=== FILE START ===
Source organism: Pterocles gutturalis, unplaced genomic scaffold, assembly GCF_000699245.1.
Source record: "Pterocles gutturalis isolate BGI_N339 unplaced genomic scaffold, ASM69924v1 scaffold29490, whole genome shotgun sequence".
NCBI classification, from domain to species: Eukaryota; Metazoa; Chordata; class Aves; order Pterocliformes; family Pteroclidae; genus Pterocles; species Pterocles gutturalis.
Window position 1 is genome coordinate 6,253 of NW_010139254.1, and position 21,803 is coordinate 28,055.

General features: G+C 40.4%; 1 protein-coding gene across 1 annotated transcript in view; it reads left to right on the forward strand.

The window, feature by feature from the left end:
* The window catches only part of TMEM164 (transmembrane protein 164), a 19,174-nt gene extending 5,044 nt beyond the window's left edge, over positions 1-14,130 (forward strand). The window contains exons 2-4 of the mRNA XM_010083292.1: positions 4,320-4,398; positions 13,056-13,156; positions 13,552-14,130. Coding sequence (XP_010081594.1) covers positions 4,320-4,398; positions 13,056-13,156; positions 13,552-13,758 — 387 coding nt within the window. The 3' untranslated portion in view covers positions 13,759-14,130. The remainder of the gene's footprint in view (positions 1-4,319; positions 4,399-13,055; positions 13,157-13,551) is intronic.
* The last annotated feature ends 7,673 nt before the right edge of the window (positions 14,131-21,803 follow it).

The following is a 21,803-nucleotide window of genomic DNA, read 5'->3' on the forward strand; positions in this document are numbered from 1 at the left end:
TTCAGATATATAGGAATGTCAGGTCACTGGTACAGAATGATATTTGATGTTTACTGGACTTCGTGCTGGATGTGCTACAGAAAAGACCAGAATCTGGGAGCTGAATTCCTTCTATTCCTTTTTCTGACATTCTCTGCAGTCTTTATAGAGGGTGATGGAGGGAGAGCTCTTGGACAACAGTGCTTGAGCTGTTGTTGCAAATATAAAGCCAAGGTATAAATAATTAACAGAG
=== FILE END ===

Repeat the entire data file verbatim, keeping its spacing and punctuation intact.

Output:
Source organism: Pterocles gutturalis, unplaced genomic scaffold, assembly GCF_000699245.1.
Source record: "Pterocles gutturalis isolate BGI_N339 unplaced genomic scaffold, ASM69924v1 scaffold29490, whole genome shotgun sequence".
NCBI classification, from domain to species: Eukaryota; Metazoa; Chordata; class Aves; order Pterocliformes; family Pteroclidae; genus Pterocles; species Pterocles gutturalis.
Window position 1 is genome coordinate 6,253 of NW_010139254.1, and position 21,803 is coordinate 28,055.

General features: G+C 40.4%; 1 protein-coding gene across 1 annotated transcript in view; it reads left to right on the forward strand.

The window, feature by feature from the left end:
* The window catches only part of TMEM164 (transmembrane protein 164), a 19,174-nt gene extending 5,044 nt beyond the window's left edge, over positions 1-14,130 (forward strand). The window contains exons 2-4 of the mRNA XM_010083292.1: positions 4,320-4,398; positions 13,056-13,156; positions 13,552-14,130. Coding sequence (XP_010081594.1) covers positions 4,320-4,398; positions 13,056-13,156; positions 13,552-13,758 — 387 coding nt within the window. The 3' untranslated portion in view covers positions 13,759-14,130. The remainder of the gene's footprint in view (positions 1-4,319; positions 4,399-13,055; positions 13,157-13,551) is intronic.
* The last annotated feature ends 7,673 nt before the right edge of the window (positions 14,131-21,803 follow it).

The following is a 21,803-nucleotide window of genomic DNA, read 5'->3' on the forward strand; positions in this document are numbered from 1 at the left end:
TTCAGATATATAGGAATGTCAGGTCACTGGTACAGAATGATATTTGATGTTTACTGGACTTCGTGCTGGATGTGCTACAGAAAAGACCAGAATCTGGGAGCTGAATTCCTTCTATTCCTTTTTCTGACATTCTCTGCAGTCTTTATAGAGGGTGATGGAGGGAGAGCTCTTGGACAACAGTGCTTGAGCTGTTGTTGCAAATATAAAGCCAAGGTATAAATAATTAACAGAG